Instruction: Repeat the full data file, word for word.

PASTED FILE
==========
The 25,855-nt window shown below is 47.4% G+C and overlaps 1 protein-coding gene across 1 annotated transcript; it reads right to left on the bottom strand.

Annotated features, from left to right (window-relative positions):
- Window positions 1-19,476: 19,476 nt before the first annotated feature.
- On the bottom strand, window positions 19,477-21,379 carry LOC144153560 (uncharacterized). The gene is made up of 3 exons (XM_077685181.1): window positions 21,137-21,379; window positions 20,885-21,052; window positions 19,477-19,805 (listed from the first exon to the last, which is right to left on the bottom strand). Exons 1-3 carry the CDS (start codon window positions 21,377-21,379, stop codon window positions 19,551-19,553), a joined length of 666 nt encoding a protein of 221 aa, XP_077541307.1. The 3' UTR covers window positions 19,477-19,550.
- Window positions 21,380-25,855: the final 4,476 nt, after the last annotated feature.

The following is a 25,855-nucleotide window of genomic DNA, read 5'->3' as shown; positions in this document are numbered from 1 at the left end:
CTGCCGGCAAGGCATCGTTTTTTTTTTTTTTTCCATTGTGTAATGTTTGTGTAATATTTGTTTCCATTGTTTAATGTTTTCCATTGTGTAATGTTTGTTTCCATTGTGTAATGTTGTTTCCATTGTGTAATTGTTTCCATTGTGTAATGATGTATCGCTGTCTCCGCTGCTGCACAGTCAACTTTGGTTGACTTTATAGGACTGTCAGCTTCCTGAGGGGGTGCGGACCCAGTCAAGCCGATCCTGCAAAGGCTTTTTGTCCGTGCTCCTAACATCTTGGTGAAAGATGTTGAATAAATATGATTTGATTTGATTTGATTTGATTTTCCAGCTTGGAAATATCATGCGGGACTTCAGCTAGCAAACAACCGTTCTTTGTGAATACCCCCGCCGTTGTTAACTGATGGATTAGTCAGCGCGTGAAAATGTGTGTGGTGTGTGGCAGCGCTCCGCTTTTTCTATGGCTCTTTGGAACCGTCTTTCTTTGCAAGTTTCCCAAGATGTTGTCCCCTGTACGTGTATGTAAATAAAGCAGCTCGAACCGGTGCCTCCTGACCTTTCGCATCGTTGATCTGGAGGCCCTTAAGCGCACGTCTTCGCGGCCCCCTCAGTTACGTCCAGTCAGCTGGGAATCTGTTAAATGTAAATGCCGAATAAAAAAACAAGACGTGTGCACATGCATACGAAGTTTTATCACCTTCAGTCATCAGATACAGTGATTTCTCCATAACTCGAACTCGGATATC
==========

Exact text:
The 25,855-nt window shown below is 47.4% G+C and overlaps 1 protein-coding gene across 1 annotated transcript; it reads right to left on the bottom strand.

Annotated features, from left to right (window-relative positions):
- Window positions 1-19,476: 19,476 nt before the first annotated feature.
- On the bottom strand, window positions 19,477-21,379 carry LOC144153560 (uncharacterized). The gene is made up of 3 exons (XM_077685181.1): window positions 21,137-21,379; window positions 20,885-21,052; window positions 19,477-19,805 (listed from the first exon to the last, which is right to left on the bottom strand). Exons 1-3 carry the CDS (start codon window positions 21,377-21,379, stop codon window positions 19,551-19,553), a joined length of 666 nt encoding a protein of 221 aa, XP_077541307.1. The 3' UTR covers window positions 19,477-19,550.
- Window positions 21,380-25,855: the final 4,476 nt, after the last annotated feature.

The following is a 25,855-nucleotide window of genomic DNA, read 5'->3' as shown; positions in this document are numbered from 1 at the left end:
CTGCCGGCAAGGCATCGTTTTTTTTTTTTTTTCCATTGTGTAATGTTTGTGTAATATTTGTTTCCATTGTTTAATGTTTTCCATTGTGTAATGTTTGTTTCCATTGTGTAATGTTGTTTCCATTGTGTAATTGTTTCCATTGTGTAATGATGTATCGCTGTCTCCGCTGCTGCACAGTCAACTTTGGTTGACTTTATAGGACTGTCAGCTTCCTGAGGGGGTGCGGACCCAGTCAAGCCGATCCTGCAAAGGCTTTTTGTCCGTGCTCCTAACATCTTGGTGAAAGATGTTGAATAAATATGATTTGATTTGATTTGATTTGATTTTCCAGCTTGGAAATATCATGCGGGACTTCAGCTAGCAAACAACCGTTCTTTGTGAATACCCCCGCCGTTGTTAACTGATGGATTAGTCAGCGCGTGAAAATGTGTGTGGTGTGTGGCAGCGCTCCGCTTTTTCTATGGCTCTTTGGAACCGTCTTTCTTTGCAAGTTTCCCAAGATGTTGTCCCCTGTACGTGTATGTAAATAAAGCAGCTCGAACCGGTGCCTCCTGACCTTTCGCATCGTTGATCTGGAGGCCCTTAAGCGCACGTCTTCGCGGCCCCCTCAGTTACGTCCAGTCAGCTGGGAATCTGTTAAATGTAAATGCCGAATAAAAAAACAAGACGTGTGCACATGCATACGAAGTTTTATCACCTTCAGTCATCAGATACAGTGATTTCTCCATAACTCGAACTCGGATATC